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  1. #1
    Senior Member stoptheinvaders's Avatar
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    Trump administration asks for $23M to train Border Patrol agents to decide credible f

    Trump administration asks for $23M to train Border Patrol agents to decide credible fear claims

    by Anna Giaritelli
    | May 09, 2019 07:58 PM


    The Trump administration is requesting $23 million for U.S. Citizenship and Immigration Services officers to train U.S. Border Patrol agents on how to carry out credible fear screenings of migrants on the southern border, according to a House aide.


    The Department of Homeland Security’s supplemental budget request included millions of dollars “to begin implementing the Border Patrol credible fear screening program,” which the Washington Examiner was first to report last week. The money was included under the Border Patrol Pay and Retention Initiatives line item.


    Since the administration internally ordered the plan forward April 30, only 10 Border Patrol agents have started training, according to a Customs and Border Protection official who testified before the House Homeland Security Subcommittee on Border Security, Facilitation, and Operations Thursday afternoon.

    CBP Deputy Commissioner Robert E. Perez said the pilot program only entails 50 to 60 agents being trained to hear and decide credible fear claims, which is the prerequisite for being able to apply for asylum. After the group of 10 agents passes through training, two more groups of 20 to 25 agents each, will go through training, Perez said.

    Tracy Renaud, acting deputy director of USCIS, expects the 10 agents to complete training by the end of May and start screening people then or by early June. However, it’s not clear how the $23 million is being spent on the pilot program.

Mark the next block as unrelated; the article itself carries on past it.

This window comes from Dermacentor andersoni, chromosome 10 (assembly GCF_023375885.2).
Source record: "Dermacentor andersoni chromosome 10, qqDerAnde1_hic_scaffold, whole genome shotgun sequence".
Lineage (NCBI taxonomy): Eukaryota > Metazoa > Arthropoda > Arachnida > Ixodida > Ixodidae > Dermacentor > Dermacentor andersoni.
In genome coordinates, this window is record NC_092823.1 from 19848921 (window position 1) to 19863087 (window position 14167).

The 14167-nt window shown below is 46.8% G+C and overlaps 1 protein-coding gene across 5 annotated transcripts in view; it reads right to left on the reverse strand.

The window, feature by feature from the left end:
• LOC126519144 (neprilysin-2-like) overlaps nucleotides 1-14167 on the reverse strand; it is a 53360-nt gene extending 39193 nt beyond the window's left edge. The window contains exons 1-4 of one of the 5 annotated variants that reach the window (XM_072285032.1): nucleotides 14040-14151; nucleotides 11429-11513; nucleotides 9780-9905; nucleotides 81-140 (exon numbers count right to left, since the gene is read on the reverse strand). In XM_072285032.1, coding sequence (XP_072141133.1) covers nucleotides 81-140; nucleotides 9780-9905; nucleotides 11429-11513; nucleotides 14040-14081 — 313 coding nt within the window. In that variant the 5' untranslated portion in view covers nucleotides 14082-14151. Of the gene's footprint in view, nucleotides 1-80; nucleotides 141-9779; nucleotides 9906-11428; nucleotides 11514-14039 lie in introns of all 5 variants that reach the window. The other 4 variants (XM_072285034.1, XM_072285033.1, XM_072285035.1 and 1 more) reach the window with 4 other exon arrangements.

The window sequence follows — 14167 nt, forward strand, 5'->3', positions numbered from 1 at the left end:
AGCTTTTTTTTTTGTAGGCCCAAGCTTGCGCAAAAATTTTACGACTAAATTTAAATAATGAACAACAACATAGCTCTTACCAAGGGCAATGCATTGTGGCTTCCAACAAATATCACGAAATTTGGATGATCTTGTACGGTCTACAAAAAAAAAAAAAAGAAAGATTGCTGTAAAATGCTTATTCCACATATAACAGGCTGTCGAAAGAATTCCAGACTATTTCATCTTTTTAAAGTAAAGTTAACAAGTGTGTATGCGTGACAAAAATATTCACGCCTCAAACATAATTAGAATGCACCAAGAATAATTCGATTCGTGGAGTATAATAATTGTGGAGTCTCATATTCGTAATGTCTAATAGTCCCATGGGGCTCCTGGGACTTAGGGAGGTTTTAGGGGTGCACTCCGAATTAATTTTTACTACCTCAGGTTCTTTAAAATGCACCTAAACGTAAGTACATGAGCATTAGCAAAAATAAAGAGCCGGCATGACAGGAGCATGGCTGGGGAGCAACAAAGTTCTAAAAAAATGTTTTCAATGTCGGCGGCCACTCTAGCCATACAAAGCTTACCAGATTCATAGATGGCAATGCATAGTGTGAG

“They’ve already done — as of the end of this week — two weeks of distance training, where they read a number of lesson plans and their materials. They will begin their in-person training next week and they will have several weeks of in-person training at our asylum office conducted by our asylum officers where they will do some mock interviews,” said Renaud.


    The trainees will also observe USCIS officers conduct credible fear screenings. As is protocol for USCIS screenings, supervisors must sign off on agents' decisions to let a case proceed or not.

    Each screening takes approximately two hours, and screeners are only able to hear three to four claims per day. Perez said he does not know if the agents will spend all their time hearing cases or only some of their time.

    One person with a first-hand knowledge of the program’s implementation said the administration hopes by hearing more credible fear claims sooner in the apprehension process, it can speed up the deportation process for those who do not pass.

    Immigrants whose credible fear claims are denied would then have the ability to appeal the decision but only have 10 days to have the case heard.